Dean Kamen, inventor of the Segway, and Steve Perlman, who developed Apple’s QuickTime video technology and WebTV, were among the people who descended upon Capitol Hill to protest the Patent Reform Act passed by the House of Representatives at the beginning of September.
Kamen and Perlman are perhaps two of the more iconic representatives of a group called the Innovation Alliance, which also includes members of almost every patent-dependent sector in the economy — except high tech, which is strongly supporting the Act.
Critics of the bill, which has the support of such companies as Microsoft, Apple, Cisco, Google, eBay, Intel, Hewlett-Packard, Amazon.com and Oracle, say it will devalue the patent process, rob small companies and single inventors of their work and leave the United States open to IP theft from foreign-based competitors.
To be sure, some of these arguments are designed more for emotive appeal than what actually occurs in the Byzantine-like U.S. patent system.
Some points raised by critics, though, do have validity — as well as a certain sense of inevitability. That is because the changes proposed in the Act radically realign the balance of power in how patents are granted and challenged.
In short, someone was bound to protest.
Three Major Changes
When the House passed the Act in the first week of September, many were surprised at the depth of the changes that made it into the House version. The three biggest alterations were a switch to a first-to-file system from the current first-to-invent, new metrics to calculate damages for infringement, and new procedures to protest a filing at the Patent & Trademark Office (PTO).
The switch to first-to-file was perhaps the most dramatic — it represents a 180-degree change philosophically for the U.S. patent system. As the name suggests, first-to-file means that a patent is awarded to anyone who files for it first at the PTO — regardless of whether or not he or she is actually the first to invent the innovation.
The change has been criticized, given America’s general admiration of individual ingenuity. However, the entire world save for the United States follows first-to-file in their patent laws. Shifting to it would bring the United States in line with norms established by the rest of the world.
The image of the new patent laws allowing a big-bucks corporation to get away with stealing a small but plucky inventor’s creation is a myth designed more to enrage than educate, Pillsbury IP partner Bryan Collins tells the E-Commerce Times. “The number of US patents that this change would impact is so small that it is difficult to measure,” he said. “In many ways, this is a straw man issue.”
Small companies, though, do have a legitimate grievance with a first-to-file system given the expense associated with filing for a patent, which can range from US$5,000 to $25,000. “A company could be working on several ideas at once but only afford to patent one or two,” Berliner said.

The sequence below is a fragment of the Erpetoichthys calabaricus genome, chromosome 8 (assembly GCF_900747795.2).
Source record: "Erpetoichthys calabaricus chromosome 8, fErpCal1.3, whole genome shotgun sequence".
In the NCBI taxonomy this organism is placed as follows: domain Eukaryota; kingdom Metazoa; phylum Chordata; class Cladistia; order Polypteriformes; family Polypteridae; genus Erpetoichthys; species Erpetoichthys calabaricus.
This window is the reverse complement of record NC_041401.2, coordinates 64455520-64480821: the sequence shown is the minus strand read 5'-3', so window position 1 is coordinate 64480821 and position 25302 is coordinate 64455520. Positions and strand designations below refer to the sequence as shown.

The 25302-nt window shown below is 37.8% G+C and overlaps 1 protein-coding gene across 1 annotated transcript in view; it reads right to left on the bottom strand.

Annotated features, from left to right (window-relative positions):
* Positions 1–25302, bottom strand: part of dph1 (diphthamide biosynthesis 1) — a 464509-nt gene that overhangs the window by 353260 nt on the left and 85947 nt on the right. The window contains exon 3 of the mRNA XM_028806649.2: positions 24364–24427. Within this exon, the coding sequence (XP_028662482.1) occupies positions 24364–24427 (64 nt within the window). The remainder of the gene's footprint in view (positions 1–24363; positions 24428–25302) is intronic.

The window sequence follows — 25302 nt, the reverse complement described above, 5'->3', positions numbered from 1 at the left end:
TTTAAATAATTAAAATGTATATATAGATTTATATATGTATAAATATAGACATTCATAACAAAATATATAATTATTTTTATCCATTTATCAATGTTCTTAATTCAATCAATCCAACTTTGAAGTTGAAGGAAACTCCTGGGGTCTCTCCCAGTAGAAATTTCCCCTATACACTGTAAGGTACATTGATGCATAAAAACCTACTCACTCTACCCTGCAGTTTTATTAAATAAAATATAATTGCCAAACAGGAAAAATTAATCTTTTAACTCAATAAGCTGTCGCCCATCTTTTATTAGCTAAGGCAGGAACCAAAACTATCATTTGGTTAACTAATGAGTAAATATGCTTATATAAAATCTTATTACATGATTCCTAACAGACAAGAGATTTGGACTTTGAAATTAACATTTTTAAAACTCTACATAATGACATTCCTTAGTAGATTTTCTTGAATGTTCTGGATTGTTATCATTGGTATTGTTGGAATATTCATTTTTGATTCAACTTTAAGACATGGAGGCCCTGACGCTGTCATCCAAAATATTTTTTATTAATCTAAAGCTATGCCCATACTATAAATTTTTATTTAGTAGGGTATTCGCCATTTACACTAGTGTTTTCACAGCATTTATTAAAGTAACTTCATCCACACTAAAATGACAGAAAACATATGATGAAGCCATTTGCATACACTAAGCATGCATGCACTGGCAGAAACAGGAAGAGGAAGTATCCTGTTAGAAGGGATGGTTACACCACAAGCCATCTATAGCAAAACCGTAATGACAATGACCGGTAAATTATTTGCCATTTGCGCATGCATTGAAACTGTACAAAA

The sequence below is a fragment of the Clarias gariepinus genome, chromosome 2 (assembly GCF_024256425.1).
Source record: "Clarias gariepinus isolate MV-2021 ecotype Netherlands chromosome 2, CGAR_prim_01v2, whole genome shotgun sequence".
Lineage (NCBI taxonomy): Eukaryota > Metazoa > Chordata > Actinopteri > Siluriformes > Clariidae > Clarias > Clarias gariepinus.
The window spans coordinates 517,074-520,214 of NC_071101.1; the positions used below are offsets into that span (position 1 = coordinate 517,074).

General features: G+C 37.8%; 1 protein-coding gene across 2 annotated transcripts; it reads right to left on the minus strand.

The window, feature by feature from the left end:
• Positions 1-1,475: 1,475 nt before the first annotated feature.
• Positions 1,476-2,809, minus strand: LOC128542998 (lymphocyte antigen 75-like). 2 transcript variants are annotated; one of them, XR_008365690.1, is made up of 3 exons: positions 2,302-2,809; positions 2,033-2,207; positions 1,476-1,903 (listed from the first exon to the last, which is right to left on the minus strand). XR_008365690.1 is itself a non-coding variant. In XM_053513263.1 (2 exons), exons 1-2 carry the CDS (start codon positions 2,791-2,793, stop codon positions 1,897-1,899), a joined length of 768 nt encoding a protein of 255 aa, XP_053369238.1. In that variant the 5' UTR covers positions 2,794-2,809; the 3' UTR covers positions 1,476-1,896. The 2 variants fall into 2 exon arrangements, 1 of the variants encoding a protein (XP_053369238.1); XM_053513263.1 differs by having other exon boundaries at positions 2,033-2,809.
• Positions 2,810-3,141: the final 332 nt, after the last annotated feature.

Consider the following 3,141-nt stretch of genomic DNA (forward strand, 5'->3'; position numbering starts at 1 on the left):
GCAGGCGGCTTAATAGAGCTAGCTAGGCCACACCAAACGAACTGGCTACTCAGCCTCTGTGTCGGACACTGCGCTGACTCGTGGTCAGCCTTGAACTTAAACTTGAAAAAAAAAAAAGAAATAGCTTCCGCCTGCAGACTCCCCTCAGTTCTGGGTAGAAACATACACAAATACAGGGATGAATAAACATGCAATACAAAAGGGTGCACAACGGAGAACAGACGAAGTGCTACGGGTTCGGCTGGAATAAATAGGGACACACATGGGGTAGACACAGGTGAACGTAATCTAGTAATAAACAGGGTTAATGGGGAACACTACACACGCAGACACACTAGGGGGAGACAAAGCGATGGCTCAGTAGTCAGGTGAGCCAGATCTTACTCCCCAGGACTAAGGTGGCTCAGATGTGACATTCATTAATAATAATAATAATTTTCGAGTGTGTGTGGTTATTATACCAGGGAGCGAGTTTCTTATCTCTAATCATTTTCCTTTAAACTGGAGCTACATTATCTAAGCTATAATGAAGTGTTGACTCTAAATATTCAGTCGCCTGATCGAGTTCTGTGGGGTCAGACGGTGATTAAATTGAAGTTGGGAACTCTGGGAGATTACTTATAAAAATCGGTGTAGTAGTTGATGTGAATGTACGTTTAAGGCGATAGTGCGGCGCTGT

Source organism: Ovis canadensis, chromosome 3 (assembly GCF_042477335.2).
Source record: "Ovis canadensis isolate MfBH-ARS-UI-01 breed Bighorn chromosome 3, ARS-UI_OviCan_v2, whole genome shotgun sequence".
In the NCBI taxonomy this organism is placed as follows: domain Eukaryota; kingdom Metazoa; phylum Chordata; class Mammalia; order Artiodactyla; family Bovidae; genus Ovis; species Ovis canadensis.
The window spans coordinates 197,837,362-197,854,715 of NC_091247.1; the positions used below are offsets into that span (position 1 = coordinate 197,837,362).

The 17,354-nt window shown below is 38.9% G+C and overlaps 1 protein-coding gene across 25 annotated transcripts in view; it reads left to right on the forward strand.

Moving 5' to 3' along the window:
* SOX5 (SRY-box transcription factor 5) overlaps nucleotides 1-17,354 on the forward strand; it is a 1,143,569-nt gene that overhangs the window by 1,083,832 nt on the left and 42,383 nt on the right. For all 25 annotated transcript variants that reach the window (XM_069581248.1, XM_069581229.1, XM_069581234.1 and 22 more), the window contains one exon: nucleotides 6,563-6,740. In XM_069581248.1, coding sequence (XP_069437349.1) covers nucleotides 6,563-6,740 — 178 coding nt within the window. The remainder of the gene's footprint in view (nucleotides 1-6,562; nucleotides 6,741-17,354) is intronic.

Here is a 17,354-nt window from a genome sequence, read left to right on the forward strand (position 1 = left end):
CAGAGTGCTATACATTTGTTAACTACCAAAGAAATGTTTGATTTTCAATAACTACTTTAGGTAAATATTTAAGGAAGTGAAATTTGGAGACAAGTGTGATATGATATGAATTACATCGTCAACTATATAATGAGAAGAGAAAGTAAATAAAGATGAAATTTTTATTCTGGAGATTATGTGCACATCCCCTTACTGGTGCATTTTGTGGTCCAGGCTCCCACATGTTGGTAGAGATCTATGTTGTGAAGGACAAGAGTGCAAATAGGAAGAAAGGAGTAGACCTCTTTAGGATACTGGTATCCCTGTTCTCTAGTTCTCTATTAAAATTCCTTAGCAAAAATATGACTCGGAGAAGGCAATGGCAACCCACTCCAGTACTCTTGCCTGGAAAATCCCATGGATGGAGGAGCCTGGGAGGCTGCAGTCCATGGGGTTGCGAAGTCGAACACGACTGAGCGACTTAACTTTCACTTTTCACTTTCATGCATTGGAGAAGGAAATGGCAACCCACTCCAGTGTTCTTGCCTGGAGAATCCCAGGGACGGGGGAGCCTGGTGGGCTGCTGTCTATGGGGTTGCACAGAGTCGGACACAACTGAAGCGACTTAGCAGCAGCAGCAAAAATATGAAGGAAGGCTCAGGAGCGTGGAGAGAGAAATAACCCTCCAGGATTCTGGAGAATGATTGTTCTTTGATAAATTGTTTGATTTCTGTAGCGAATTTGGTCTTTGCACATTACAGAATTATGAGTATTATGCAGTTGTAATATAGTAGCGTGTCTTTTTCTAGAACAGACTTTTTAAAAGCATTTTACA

The Act does provide some leeway for these firms that would otherwise be forced to choose which ideas to patent while at the whiteboard stage. It provides a window for use prior to filing for patents and other protections against theft.
Part of the Whole
The part of the Act that would have the greatest impact on the way patent infringement is litigated is a measure that allows courts to consider portions of a product — as opposed to the entire product — when awarding damages. The tech industry, in particular, is very protective of this clause, for which it heavily lobbied.
“Let’s say you invented a piece of software that supported spell checker in Microsoft Office for which you didn’t receive a license,” Collins said. “If you sued for infringement and won, the judge now has greater latitude in determining the damages.” The judge, for instance, could accept an argument that while the piece of software only costs $1 per the $50 product, the spellchecker has been heavily advertised and is a leading driver of sales and therefore deserves more in damages. The Act would limit such damages.
The Act also makes it easier to invalidate a patent, said Gwendolyn R. Acker Wood, a partner with Eckert Seamans Cherin & Mellott.
“Now a defendant in a patent suit has to go to court, pay all kinds of fees, and because it is usually federal court it gets to be very expensive,” she told the E-Commerce Times. “Part of the defense is to try to invalidate the patent. No patent — no infringement.”
The new rules allow anyone to go directly to the PTO and file an opposition in which they allege the patent is invalid.
It’s impossible to know whether this Act will eventually become law, at least in this form, Brian Berliner, a partner in O’Melveny & Myers LLP, told the E-Commerce Times.
“There is a lot of support for the changes in some industries,” he said. Also, the Bush Administration is supportive of a lot of it.”
Whether that is enough to overcome the strident opposition against the Act remains to be seen.